As one of the earliest composers and pioneers in electronic music, Montréal artist Jean Piché has made a career of experimental sounds.

It's refreshing, then, to hear that someone so invested in technology has recently returned from a fishing vacation on his motorcycle. "I caught four fish and ate them on the shore, which was nice," Piché says.

On Thursday, Piché will show six music/video pieces at University of Texas' McCullough Theatre, including two newly completed works, one of which, "Strands (with colored spheres)," will have its world premiere.

After years spent developing his own musical software, Cecilia, and winning awards as a composer for other people's films, Piché decided to create films of his own to bridge the divide between music and video as art forms.

The result is a genre he calls Videomusic — a sort of abstract video-painting that moves with and around a musical score in equal time. "What you see is basically an expression of my imagination," Piché says.

The films are complex, abstract images or digital graphics, something you might imagine a musical mind would create.

"Boreales" follows honeycombs and waves of multicolored lights as they swirl organically, come and go, and burst in fans across the screen. The soundtrack is a mix of delicate synthetic sounds that resemble glass, resonating in an eerie harmony.

Other works are more abrasive. A series of abstract, walking shots from the artist's extended stay in India are used in the series "paNi intiyA" and act as the inspiration for a frenetic, pulsating soundtrack.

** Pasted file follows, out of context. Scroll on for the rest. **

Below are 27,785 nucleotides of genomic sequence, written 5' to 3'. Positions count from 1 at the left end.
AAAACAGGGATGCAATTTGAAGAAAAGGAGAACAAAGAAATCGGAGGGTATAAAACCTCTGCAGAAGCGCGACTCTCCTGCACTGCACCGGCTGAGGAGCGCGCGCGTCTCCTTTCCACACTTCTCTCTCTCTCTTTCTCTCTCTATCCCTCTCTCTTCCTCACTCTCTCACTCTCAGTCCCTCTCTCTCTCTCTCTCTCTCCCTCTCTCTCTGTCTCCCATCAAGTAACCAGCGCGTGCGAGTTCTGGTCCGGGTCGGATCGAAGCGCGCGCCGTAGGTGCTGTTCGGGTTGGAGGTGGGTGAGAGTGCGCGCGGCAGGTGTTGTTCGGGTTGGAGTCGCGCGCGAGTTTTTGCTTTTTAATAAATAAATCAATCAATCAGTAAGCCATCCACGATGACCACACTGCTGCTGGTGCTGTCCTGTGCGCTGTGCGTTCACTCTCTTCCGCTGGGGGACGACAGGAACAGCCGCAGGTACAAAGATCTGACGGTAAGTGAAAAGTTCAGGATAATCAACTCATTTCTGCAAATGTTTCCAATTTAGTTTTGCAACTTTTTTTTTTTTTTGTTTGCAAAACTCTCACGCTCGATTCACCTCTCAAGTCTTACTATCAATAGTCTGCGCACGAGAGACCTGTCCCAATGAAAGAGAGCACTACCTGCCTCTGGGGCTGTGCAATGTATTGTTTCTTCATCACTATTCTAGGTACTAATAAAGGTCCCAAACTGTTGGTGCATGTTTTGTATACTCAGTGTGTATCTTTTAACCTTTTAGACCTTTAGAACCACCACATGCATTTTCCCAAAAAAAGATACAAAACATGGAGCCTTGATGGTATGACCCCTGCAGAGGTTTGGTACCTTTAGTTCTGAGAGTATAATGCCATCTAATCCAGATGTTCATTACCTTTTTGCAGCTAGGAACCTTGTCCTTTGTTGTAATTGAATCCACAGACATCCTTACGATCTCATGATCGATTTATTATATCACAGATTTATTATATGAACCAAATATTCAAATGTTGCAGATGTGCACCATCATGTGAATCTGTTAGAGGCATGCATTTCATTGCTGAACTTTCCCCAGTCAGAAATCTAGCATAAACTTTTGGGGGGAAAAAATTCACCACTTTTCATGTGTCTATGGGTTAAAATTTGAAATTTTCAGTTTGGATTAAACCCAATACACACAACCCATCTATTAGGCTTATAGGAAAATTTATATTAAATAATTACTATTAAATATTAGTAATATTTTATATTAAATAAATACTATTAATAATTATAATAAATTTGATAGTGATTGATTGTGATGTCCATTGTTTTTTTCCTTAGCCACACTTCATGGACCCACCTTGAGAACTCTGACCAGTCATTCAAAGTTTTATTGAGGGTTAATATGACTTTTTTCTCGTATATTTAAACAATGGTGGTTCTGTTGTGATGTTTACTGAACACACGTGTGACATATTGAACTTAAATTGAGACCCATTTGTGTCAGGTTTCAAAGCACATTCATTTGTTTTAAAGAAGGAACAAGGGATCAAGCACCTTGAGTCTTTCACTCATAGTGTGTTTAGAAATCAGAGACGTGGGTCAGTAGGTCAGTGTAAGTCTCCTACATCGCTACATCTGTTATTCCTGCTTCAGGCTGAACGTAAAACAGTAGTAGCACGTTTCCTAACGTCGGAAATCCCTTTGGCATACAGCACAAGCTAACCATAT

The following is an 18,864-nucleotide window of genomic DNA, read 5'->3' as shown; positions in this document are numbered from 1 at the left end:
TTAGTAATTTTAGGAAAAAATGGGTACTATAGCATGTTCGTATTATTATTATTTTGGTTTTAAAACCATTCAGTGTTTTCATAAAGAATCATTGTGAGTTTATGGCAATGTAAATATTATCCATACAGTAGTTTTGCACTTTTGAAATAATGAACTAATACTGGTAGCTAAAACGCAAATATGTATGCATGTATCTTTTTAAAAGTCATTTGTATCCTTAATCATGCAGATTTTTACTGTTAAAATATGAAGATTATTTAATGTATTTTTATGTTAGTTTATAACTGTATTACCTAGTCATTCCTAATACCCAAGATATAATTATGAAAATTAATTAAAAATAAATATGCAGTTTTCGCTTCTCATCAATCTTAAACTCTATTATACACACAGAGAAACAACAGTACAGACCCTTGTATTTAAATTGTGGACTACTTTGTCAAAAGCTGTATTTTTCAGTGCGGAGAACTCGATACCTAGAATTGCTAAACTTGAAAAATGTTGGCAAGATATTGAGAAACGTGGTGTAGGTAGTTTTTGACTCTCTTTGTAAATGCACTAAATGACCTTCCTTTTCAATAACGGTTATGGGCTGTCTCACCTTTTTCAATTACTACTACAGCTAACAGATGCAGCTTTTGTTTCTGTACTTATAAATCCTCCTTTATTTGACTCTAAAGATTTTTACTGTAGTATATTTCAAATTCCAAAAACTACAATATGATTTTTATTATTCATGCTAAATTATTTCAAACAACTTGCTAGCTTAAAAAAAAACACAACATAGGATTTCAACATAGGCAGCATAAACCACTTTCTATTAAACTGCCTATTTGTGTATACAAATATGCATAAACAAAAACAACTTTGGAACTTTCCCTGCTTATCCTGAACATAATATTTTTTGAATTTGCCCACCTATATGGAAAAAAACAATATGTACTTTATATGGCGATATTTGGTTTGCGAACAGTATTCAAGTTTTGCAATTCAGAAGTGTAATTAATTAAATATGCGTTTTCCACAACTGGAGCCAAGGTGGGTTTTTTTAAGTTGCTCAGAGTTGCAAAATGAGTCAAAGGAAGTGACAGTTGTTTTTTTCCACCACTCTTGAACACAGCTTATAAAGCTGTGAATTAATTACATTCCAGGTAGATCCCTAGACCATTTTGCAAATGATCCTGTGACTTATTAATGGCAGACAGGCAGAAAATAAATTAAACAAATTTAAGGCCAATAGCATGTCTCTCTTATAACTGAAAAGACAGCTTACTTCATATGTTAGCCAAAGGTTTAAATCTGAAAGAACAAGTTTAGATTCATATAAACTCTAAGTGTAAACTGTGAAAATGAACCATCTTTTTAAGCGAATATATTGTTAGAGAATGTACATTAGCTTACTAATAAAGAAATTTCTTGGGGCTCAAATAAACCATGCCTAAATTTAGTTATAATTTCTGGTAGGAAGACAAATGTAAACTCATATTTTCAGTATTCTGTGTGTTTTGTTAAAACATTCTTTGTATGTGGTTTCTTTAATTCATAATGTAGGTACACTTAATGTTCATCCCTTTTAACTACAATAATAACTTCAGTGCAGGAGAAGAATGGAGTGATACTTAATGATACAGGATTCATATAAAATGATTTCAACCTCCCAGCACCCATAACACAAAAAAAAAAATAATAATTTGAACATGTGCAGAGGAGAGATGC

Intriguingly, the videos often have a deeper, concealed layer. In the case of "Boreales," Piché says, the images are the creation of a particle generator, transformed from a single, unedited shot from a spinning video camera in a Parisian square.

Some have taken source audio from famous speeches by Martin Luther King Jr. and Gandhi, adding yet another layer of artistic intent.

The setup for Piché's live shows is three high-definition projectors on three screens that, side by side, make up a single image across the stage. "The technology is home-brewed because there's nothing on the market that can do this," he says.

In order to avoid storytelling, and to give the music equal weight, Piché uses what he calls the three pillars: movement, color and form. These considerations are the same for both the sounds and images.

"Music does not tell a story. It's pure emotions, pure experience of the medium itself," says Piché. "As soon as you recognize images, then you have narrative."

"For me to put image and sound on the same level requires a fairly drastic abstraction of the visuals, in order to marry with the music in a way that one does not dominate the other," Piché says.

The goal, he says, is to create a single work that plays together, not simply a visual representation of the music, or vice-versa.

"The aim is to make them say the same thing."

Jean Piché

When: 8 p.m. Thursday, September 9

Where: McCullough Theatre, 2375 Robert Dedman Drive, University of Texas campus

Tickets: $22

Information: 477-6060, www.texas performingarts.org